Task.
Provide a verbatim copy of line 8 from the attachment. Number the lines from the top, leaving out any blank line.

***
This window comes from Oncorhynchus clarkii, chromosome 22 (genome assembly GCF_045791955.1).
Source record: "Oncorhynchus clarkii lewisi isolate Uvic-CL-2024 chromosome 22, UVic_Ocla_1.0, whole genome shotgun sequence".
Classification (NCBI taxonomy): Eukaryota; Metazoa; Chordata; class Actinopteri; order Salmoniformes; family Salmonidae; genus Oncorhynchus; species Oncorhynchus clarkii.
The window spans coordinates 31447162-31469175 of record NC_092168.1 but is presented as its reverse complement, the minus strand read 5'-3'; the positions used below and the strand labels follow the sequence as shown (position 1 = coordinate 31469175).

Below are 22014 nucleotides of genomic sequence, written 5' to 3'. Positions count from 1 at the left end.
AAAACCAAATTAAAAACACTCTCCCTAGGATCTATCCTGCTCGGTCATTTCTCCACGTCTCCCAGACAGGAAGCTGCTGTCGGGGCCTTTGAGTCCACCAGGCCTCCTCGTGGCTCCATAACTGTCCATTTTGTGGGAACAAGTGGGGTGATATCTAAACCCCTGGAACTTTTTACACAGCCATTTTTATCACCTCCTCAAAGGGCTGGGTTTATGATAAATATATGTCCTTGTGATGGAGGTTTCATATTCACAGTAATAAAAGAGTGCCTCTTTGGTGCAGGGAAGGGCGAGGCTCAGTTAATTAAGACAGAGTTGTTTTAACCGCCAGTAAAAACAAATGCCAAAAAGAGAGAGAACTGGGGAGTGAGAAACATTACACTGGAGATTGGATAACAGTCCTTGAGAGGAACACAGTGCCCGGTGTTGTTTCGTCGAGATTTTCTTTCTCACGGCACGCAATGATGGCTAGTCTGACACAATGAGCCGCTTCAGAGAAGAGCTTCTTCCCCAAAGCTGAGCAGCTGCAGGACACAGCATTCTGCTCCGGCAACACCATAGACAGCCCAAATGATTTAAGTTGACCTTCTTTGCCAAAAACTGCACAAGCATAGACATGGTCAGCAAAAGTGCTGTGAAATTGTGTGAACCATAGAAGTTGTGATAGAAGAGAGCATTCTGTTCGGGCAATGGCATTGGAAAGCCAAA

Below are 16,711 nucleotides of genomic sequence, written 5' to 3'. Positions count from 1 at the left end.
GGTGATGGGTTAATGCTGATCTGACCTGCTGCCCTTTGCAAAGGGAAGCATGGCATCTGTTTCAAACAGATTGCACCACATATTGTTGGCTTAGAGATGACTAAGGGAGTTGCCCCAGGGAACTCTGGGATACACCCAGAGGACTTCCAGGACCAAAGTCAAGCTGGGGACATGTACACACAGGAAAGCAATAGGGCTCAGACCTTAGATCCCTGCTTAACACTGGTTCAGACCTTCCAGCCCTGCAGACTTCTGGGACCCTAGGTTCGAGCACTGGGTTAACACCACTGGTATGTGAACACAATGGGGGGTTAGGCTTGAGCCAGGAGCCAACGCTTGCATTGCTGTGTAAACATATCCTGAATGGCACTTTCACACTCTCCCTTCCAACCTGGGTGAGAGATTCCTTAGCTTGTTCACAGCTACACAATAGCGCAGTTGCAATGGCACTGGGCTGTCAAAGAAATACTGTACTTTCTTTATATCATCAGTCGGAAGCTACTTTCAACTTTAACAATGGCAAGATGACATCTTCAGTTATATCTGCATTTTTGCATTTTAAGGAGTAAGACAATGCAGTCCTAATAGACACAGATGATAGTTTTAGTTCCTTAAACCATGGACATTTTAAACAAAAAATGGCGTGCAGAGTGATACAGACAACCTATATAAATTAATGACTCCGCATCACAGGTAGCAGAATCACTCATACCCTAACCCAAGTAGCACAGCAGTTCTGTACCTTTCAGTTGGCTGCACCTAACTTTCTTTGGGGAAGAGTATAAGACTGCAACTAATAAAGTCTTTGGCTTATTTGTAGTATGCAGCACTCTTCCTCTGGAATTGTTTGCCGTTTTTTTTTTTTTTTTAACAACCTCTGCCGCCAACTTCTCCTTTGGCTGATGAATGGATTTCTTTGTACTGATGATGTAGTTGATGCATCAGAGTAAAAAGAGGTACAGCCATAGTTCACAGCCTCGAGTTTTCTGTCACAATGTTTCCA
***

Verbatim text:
GGTGATGGGTTAATGCTGATCTGACCTGCTGCCCTTTGCAAAGGGAAGCATGGCATCTGTTTCAAACAGATTGCACCACATATTGTTGGCTTAGAGATGACTAAGGGAGTTGCCCCAGGGAACTCTGGGATACACCCAGAGGACTTCCAGGACCAAAGTCAAGCTGGGGACATGTACACACAGGAAAGCAATAGGGCTCAGACCTTAGATCCCTGCTTAACACTGGTTCAGACCTTCCAGCCCTGCAGACTTCTGGGACCCTAGGTTCGAGCACTGGGTTAACACCACTGGTATGTGAACACAATGGGGGGTTAGGCTTGAGCCAGGAGCCAACGCTTGCATTGCTGTGTAAACATATCCTGAATGGCACTTTCACACTCTCCCTTCCAACCTGGGTGAGAGATTCCTTAGCTTGTTCACAGCTACACAATAGCGCAGTTGCAATGGCACTGGGCTGTCAAAGAAATACTGTACTTTCTTTATATCATCAGTCGGAAGCTACTTTCAACTTTAACAATGGCAAGATGACATCTTCAGTTATATCTGCATTTTTGCATTTTAAGGAGTAAGACAATGCAGTCCTAATAGACACAGATGATAGTTTTAGTTCCTTAAACCATGGACATTTTAAACAAAAAATGGCGTGCAGAGTGATACAGACAACCTATATAAATTAATGACTCCGCATCACAGGTAGCAGAATCACTCATACCCTAACCCAAGTAGCACAGCAGTTCTGTACCTTTCAGTTGGCTGCACCTAACTTTCTTTGGGGAAGAGTATAAGACTGCAACTAATAAAGTCTTTGGCTTATTTGTAGTATGCAGCACTCTTCCTCTGGAATTGTTTGCCGTTTTTTTTTTTTTTTTAACAACCTCTGCCGCCAACTTCTCCTTTGGCTGATGAATGGATTTCTTTGTACTGATGATGTAGTTGATGCATCAGAGTAAAAAGAGGTACAGCCATAGTTCACAGCCTCGAGTTTTCTGTCACAATGTTTCCA